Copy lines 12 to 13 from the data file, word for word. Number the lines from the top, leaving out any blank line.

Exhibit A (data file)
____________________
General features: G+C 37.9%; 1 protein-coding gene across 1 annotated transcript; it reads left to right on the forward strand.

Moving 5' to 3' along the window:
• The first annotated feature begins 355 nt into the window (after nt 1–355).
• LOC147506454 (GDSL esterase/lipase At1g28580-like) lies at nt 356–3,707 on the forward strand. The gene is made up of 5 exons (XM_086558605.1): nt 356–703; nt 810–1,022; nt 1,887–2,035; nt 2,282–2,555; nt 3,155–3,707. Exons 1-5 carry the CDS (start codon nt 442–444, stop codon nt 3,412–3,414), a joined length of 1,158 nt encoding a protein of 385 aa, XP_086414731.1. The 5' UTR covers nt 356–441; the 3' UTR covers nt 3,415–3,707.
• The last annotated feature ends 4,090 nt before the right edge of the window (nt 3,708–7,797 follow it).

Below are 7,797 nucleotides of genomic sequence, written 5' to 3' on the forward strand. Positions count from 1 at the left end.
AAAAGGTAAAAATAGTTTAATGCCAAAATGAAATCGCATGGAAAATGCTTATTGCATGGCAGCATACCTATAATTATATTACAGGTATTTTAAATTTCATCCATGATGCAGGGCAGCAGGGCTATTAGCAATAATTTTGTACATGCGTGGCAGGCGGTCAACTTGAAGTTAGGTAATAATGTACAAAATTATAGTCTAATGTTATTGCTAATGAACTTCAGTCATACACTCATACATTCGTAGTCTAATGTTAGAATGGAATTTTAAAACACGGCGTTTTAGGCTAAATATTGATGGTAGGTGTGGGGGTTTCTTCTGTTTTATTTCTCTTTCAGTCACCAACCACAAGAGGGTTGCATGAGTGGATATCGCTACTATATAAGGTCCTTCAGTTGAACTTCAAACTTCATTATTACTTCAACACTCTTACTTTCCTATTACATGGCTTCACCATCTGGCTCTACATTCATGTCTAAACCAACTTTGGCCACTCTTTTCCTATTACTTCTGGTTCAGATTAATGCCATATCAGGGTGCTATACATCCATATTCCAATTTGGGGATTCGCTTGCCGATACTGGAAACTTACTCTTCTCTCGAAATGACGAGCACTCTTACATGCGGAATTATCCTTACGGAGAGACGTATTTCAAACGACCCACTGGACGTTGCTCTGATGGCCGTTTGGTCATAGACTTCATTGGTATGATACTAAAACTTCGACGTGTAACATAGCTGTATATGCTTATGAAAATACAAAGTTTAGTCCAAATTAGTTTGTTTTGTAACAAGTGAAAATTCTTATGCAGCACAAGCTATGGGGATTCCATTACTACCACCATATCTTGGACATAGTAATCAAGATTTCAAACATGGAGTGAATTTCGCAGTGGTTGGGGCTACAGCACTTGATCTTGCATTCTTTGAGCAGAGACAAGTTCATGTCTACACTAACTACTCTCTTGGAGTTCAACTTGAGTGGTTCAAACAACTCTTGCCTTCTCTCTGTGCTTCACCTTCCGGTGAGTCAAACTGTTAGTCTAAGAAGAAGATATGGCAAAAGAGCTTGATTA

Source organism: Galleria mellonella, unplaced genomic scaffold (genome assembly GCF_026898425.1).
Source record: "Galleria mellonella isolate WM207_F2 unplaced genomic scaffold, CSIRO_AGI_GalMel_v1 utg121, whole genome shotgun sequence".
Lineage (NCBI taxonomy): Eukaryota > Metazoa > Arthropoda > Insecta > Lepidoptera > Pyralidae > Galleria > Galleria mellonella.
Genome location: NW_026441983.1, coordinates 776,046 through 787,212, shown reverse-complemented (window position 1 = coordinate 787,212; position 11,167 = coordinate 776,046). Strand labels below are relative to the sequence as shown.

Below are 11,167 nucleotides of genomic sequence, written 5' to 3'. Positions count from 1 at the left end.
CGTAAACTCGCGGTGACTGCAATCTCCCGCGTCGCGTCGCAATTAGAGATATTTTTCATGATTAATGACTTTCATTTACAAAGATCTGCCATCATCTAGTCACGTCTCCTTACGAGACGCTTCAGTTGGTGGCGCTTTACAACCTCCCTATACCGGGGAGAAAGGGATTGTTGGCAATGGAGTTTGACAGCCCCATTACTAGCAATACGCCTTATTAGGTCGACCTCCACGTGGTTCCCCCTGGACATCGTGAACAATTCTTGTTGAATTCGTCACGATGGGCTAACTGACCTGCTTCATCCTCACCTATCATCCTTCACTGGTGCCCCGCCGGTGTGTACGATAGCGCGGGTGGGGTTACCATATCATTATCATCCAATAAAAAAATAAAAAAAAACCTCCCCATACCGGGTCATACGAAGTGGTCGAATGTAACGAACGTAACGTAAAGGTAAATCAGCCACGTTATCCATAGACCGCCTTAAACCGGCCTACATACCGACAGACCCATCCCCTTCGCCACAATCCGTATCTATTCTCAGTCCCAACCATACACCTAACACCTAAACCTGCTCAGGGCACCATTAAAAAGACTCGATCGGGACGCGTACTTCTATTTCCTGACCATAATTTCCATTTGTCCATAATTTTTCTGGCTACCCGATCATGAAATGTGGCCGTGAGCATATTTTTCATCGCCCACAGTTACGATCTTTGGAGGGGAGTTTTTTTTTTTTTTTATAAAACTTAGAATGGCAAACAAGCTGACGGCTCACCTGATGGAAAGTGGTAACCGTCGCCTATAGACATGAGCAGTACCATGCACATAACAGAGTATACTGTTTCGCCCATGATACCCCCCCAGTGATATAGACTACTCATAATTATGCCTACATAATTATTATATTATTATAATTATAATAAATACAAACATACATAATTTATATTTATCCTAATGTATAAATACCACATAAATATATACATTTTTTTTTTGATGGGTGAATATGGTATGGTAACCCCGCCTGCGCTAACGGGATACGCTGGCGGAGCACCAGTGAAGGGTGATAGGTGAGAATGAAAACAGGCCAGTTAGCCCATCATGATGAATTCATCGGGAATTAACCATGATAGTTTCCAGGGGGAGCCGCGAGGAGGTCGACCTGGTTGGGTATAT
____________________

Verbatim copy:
Below are 11,167 nucleotides of genomic sequence, written 5' to 3'. Positions count from 1 at the left end.
CGTAAACTCGCGGTGACTGCAATCTCCCGCGTCGCGTCGCAATTAGAGATATTTTTCATGATTAATGACTTTCATTTACAAAGATCTGCCATCATCTAGTCACGTCTCCTTACGAGACGCTTCAGTTGGTGGCGCTTTACAACCTCCCTATACCGGGGAGAAAGGGATTGTTGGCAATGGAGTTTGACAGCCCCATTACTAGCAATACGCCTTATTAGGTCGACCTCCACGTGGTTCCCCCTGGACATCGTGAACAATTCTTGTTGAATTCGTCACGATGGGCTAACTGACCTGCTTCATCCTCACCTATCATCCTTCACTGGTGCCCCGCCGGTGTGTACGATAGCGCGGGTGGGGTTACCATATCATTATCATCCAATAAAAAAATAAAAAAAAACCTCCCCATACCGGGTCATACGAAGTGGTCGAATGTAACGAACGTAACGTAAAGGTAAATCAGCCACGTTATCCATAGACCGCCTTAAACCGGCCTACATACCGACAGACCCATCCCCTTCGCCACAATCCGTATCTATTCTCAGTCCCAACCATACACCTAACACCTAAACCTGCTCAGGGCACCATTAAAAAGACTCGATCGGGACGCGTACTTCTATTTCCTGACCATAATTTCCATTTGTCCATAATTTTTCTGGCTACCCGATCATGAAATGTGGCCGTGAGCATATTTTTCATCGCCCACAGTTACGATCTTTGGAGGGGAGTTTTTTTTTTTTTTTATAAAACTTAGAATGGCAAACAAGCTGACGGCTCACCTGATGGAAAGTGGTAACCGTCGCCTATAGACATGAGCAGTACCATGCACATAACAGAGTATACTGTTTCGCCCATGATACCCCCCCAGTGATATAGACTACTCATAATTATGCCTACATAATTATTATATTATTATAATTATAATAAATACAAACATACATAATTTATATTTATCCTAATGTATAAATACCACATAAATATATACATTTTTTTTTTGATGGGTGAATATGGTATGGTAACCCCGCCTGCGCTAACGGGATACGCTGGCGGAGCACCAGTGAAGGGTGATAGGTGAGAATGAAAACAGGCCAGTTAGCCCATCATGATGAATTCATCGGGAATTAACCATGATAGTTTCCAGGGGGAGCCGCGAGGAGGTCGACCTGGTTGGGTATAT